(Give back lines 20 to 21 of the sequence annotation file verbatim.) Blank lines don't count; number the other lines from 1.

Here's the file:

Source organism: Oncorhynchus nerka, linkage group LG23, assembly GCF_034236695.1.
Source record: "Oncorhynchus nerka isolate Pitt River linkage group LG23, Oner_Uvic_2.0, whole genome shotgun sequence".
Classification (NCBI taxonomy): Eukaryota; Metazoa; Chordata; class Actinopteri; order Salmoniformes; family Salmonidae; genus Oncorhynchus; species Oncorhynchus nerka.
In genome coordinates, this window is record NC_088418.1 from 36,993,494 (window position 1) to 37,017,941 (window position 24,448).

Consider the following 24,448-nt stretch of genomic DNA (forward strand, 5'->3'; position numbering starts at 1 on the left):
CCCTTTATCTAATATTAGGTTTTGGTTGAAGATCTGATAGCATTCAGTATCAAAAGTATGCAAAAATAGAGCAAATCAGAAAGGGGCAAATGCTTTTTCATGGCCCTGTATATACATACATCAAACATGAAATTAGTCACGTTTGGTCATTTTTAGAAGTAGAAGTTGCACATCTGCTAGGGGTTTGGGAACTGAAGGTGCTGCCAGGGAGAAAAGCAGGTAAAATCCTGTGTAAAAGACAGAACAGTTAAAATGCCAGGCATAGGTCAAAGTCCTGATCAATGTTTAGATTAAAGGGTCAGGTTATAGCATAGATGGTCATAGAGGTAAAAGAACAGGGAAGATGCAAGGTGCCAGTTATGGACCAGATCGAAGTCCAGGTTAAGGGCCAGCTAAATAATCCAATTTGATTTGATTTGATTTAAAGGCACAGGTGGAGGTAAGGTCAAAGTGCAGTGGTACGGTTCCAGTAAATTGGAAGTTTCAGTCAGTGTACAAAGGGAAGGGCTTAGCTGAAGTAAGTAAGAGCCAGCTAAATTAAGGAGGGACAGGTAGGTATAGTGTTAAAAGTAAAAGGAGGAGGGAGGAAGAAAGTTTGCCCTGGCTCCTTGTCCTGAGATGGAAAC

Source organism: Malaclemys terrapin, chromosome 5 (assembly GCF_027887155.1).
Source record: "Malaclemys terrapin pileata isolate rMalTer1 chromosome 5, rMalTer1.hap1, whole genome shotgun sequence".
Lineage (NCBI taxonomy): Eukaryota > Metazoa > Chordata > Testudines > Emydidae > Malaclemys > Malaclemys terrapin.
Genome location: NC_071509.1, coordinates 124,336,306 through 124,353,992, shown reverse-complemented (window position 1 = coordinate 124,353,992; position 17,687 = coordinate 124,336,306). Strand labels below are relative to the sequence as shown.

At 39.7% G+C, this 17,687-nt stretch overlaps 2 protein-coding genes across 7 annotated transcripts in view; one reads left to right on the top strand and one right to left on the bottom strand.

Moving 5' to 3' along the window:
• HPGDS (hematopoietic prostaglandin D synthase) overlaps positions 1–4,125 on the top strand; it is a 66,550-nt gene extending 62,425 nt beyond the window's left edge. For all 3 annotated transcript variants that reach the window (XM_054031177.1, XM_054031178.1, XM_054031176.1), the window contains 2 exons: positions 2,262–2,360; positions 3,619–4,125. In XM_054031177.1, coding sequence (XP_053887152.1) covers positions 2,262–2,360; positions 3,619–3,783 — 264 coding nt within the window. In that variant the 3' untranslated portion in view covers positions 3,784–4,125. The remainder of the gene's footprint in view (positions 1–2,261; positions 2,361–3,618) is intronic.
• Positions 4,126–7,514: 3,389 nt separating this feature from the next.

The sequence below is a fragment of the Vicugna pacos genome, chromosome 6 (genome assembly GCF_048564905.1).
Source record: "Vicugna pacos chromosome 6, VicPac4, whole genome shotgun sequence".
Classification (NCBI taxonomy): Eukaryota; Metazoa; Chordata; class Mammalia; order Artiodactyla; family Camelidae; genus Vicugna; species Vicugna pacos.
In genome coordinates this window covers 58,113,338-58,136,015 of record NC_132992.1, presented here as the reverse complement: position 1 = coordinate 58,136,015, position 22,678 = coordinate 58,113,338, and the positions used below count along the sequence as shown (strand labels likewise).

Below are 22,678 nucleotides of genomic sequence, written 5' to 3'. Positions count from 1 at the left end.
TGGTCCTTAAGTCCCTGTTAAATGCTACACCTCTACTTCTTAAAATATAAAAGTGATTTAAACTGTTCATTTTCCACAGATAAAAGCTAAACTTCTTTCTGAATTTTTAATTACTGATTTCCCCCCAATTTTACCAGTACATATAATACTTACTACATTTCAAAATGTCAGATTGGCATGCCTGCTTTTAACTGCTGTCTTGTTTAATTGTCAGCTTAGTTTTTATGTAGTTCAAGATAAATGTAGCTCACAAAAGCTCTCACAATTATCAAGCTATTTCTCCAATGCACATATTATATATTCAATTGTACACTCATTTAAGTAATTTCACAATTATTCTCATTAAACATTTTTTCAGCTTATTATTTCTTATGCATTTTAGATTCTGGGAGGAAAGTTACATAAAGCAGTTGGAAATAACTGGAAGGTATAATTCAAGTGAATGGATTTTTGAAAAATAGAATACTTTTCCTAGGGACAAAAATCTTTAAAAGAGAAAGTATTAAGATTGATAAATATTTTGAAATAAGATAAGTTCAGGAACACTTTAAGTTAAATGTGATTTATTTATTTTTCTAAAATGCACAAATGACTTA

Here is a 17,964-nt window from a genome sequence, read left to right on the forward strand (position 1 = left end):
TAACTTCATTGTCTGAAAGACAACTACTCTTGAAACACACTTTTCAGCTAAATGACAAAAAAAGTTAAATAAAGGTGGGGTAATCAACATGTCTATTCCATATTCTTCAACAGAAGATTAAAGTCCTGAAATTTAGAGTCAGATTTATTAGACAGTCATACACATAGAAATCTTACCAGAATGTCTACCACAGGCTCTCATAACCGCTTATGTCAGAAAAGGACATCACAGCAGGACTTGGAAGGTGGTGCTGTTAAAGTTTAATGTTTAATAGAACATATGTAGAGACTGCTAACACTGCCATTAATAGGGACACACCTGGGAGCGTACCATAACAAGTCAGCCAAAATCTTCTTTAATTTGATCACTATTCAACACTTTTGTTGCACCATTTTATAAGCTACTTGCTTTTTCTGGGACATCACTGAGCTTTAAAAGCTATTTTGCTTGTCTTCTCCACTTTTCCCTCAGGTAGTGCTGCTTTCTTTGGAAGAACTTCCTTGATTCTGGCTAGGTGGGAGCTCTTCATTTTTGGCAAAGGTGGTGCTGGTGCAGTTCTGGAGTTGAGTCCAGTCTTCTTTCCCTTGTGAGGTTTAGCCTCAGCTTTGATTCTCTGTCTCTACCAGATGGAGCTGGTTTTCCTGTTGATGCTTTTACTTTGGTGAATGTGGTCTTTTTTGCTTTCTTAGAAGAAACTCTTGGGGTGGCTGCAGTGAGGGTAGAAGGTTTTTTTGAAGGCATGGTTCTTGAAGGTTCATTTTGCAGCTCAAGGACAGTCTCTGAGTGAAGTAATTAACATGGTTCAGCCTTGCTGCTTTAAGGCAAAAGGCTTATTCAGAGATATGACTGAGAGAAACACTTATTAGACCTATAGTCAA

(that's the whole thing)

TGGTCCTTAAGTCCCTGTTAAATGCTACACCTCTACTTCTTAAAATATAAAAGTGATTTAAACTGTTCATTTTCCACAGATAAAAGCTAAACTTCTTTCTGAATTTTTAATTACTGATTTCCCCCCAATTTTACCAGTACATATAATACTTACTACATTTCAAAATGTCAGATTGGCATGCCTGCTTTTAACTGCTGTCTTGTTTAATTGTCAGCTTAGTTTTTATGTAGTTCAAGATAAATGTAGCTCACAAAAGCTCTCACAATTATCAAGCTATTTCTCCAATGCACATATTATATATTCAATTGTACACTCATTTAAGTAATTTCACAATTATTCTCATTAAACATTTTTTCAGCTTATTATTTCTTATGCATTTTAGATTCTGGGAGGAAAGTTACATAAAGCAGTTGGAAATAACTGGAAGGTATAATTCAAGTGAATGGATTTTTGAAAAATAGAATACTTTTCCTAGGGACAAAAATCTTTAAAAGAGAAAGTATTAAGATTGATAAATATTTTGAAATAAGATAAGTTCAGGAACACTTTAAGTTAAATGTGATTTATTTATTTTTCTAAAATGCACAAATGACTTA

Here is a 17,964-nt window from a genome sequence, read left to right on the forward strand (position 1 = left end):